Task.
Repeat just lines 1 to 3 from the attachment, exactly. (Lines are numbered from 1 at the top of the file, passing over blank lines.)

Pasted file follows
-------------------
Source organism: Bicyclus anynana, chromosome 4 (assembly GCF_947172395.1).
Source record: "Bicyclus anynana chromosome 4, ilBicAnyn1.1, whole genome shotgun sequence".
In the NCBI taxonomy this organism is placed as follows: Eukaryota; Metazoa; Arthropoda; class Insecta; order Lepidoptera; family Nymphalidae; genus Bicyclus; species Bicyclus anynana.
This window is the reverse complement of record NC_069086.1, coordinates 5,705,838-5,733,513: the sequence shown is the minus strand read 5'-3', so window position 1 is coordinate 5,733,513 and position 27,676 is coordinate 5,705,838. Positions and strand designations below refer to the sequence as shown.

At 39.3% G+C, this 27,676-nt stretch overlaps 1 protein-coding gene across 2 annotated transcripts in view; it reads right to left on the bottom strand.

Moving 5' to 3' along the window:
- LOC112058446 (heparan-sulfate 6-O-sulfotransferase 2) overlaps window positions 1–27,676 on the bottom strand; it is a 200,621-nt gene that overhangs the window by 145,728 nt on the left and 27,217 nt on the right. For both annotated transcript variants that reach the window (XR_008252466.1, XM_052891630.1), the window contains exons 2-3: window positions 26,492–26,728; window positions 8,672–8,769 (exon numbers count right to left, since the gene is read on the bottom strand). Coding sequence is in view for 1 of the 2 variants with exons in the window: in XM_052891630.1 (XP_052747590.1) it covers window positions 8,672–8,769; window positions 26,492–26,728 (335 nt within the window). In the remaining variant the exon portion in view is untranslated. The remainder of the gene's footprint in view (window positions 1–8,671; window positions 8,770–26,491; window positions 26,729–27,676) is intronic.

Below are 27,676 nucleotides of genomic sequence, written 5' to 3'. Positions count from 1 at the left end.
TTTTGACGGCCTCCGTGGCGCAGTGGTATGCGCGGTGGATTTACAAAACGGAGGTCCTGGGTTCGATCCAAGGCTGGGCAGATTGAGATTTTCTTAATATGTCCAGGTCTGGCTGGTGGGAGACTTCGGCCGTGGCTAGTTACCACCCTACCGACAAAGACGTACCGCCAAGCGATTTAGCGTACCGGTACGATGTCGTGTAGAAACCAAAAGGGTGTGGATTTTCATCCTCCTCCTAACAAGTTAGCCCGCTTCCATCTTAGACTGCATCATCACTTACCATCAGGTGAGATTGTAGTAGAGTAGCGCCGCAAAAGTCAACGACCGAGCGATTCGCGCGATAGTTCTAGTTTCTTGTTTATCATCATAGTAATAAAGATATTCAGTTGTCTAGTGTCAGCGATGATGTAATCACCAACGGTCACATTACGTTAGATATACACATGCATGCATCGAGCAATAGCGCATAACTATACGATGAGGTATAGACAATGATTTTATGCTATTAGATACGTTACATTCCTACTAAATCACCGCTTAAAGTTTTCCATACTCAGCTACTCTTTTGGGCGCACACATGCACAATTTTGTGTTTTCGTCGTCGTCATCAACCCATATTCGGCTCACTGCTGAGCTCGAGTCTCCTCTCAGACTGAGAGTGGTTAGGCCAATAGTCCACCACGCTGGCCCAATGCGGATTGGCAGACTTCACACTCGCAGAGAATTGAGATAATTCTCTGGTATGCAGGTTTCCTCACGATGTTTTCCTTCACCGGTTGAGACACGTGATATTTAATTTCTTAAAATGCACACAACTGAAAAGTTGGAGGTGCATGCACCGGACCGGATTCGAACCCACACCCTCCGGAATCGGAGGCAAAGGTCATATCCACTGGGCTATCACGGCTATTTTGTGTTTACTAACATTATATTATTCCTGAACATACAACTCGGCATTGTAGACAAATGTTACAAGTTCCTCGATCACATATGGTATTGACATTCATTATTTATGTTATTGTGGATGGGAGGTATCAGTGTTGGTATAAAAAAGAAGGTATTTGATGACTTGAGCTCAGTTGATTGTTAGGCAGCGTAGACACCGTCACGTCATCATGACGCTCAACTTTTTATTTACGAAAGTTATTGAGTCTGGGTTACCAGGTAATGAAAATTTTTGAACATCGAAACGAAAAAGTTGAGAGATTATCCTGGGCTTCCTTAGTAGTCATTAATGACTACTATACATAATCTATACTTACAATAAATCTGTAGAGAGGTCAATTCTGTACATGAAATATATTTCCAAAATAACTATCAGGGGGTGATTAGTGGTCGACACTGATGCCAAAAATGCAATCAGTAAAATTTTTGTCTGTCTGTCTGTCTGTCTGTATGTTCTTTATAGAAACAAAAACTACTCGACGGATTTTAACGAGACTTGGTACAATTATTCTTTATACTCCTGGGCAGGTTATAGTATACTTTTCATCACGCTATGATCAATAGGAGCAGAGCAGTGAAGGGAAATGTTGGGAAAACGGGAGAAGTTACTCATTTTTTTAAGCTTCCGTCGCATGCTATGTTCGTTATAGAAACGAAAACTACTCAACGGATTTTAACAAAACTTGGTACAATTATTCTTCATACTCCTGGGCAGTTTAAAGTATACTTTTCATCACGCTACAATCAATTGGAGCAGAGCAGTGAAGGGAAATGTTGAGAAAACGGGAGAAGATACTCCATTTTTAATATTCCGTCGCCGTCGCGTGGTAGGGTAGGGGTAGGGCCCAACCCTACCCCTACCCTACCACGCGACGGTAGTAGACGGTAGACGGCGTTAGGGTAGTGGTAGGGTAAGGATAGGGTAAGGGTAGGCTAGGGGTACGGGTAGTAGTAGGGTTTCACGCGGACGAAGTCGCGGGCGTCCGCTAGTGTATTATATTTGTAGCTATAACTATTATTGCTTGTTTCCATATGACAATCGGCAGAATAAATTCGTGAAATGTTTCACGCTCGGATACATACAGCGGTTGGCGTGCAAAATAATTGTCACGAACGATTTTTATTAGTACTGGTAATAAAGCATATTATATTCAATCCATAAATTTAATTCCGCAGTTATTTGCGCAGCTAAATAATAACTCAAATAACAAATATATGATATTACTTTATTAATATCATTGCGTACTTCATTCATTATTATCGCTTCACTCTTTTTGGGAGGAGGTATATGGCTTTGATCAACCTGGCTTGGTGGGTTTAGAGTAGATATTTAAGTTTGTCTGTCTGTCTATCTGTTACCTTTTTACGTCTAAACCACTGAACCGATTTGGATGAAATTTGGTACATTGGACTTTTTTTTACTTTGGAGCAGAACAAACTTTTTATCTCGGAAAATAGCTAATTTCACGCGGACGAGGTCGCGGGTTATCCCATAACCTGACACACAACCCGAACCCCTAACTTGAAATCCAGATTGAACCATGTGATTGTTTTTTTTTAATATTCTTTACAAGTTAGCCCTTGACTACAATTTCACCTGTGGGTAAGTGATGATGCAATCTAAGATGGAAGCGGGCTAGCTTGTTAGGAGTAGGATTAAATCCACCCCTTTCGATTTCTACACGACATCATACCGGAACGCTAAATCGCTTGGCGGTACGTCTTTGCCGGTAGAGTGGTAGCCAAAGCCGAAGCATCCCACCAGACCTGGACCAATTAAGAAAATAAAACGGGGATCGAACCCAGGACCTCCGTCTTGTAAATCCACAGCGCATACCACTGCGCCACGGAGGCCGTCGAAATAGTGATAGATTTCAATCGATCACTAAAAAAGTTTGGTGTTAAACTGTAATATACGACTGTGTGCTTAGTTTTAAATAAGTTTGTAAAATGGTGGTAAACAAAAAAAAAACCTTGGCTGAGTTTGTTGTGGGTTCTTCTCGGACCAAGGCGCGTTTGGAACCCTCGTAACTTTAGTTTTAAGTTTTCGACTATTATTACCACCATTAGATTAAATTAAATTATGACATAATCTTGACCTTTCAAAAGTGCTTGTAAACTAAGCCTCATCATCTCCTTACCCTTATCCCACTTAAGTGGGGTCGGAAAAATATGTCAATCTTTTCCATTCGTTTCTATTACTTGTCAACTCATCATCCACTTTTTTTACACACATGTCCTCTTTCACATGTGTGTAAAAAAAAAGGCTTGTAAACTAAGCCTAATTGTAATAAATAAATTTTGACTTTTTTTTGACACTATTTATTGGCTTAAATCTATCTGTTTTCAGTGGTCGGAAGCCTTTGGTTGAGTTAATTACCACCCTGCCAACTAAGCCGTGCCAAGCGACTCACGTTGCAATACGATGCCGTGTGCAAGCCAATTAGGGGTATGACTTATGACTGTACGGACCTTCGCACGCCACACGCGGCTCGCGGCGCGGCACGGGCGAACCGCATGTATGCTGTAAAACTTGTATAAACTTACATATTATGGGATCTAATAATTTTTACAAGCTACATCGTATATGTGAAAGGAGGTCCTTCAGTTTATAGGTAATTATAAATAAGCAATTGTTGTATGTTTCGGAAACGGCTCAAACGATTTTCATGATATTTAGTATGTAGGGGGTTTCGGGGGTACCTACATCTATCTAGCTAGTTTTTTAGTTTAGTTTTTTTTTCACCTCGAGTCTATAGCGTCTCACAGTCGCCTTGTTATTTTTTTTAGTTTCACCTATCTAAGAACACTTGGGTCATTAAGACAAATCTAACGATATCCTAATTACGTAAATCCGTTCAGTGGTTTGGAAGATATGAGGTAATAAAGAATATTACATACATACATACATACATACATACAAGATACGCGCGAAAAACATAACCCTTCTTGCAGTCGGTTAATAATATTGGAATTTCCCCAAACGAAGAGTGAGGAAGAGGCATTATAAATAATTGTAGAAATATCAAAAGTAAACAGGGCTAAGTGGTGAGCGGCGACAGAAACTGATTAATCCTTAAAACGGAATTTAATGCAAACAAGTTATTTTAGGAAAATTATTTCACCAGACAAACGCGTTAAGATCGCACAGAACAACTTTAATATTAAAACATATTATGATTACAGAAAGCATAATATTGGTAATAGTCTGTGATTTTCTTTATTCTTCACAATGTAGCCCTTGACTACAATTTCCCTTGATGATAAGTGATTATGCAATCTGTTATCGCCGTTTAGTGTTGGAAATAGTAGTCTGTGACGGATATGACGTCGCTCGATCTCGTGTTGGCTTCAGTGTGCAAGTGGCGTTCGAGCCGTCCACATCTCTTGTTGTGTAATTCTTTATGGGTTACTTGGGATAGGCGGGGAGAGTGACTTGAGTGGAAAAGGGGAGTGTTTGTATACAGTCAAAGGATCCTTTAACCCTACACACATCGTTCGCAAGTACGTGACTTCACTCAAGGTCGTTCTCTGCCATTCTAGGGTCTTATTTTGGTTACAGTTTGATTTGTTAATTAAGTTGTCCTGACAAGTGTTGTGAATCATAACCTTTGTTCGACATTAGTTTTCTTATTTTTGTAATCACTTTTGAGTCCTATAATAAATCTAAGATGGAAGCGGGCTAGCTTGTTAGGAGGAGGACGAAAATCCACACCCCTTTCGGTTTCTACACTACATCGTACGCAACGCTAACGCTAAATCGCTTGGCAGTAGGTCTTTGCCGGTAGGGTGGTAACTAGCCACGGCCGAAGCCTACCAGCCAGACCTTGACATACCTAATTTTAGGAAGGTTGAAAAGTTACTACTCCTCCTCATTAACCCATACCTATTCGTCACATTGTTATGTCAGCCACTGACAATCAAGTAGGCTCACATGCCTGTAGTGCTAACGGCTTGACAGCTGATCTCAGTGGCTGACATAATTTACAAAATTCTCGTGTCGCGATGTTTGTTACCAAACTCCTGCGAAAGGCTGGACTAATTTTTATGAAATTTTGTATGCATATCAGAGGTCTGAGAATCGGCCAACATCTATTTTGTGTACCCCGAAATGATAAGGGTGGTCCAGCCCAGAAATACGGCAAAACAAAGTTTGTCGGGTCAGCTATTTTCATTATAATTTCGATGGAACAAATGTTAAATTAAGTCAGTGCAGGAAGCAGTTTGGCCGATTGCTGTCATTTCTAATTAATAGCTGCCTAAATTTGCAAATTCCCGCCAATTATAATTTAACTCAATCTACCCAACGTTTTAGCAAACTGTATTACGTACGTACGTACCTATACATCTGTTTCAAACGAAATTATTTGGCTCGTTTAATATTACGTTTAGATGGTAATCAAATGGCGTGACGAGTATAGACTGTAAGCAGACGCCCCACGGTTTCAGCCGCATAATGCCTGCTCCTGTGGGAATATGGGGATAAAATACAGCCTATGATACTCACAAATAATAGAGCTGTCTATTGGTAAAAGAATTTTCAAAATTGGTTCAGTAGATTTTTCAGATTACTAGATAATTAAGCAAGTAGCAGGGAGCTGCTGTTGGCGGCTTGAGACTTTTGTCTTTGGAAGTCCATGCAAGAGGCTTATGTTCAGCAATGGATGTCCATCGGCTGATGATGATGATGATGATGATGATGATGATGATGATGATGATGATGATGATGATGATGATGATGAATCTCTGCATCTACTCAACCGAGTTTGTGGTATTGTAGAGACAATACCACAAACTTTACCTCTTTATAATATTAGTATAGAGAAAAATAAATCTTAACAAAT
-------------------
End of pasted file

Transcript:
Source organism: Bicyclus anynana, chromosome 4 (assembly GCF_947172395.1).
Source record: "Bicyclus anynana chromosome 4, ilBicAnyn1.1, whole genome shotgun sequence".
In the NCBI taxonomy this organism is placed as follows: Eukaryota; Metazoa; Arthropoda; class Insecta; order Lepidoptera; family Nymphalidae; genus Bicyclus; species Bicyclus anynana.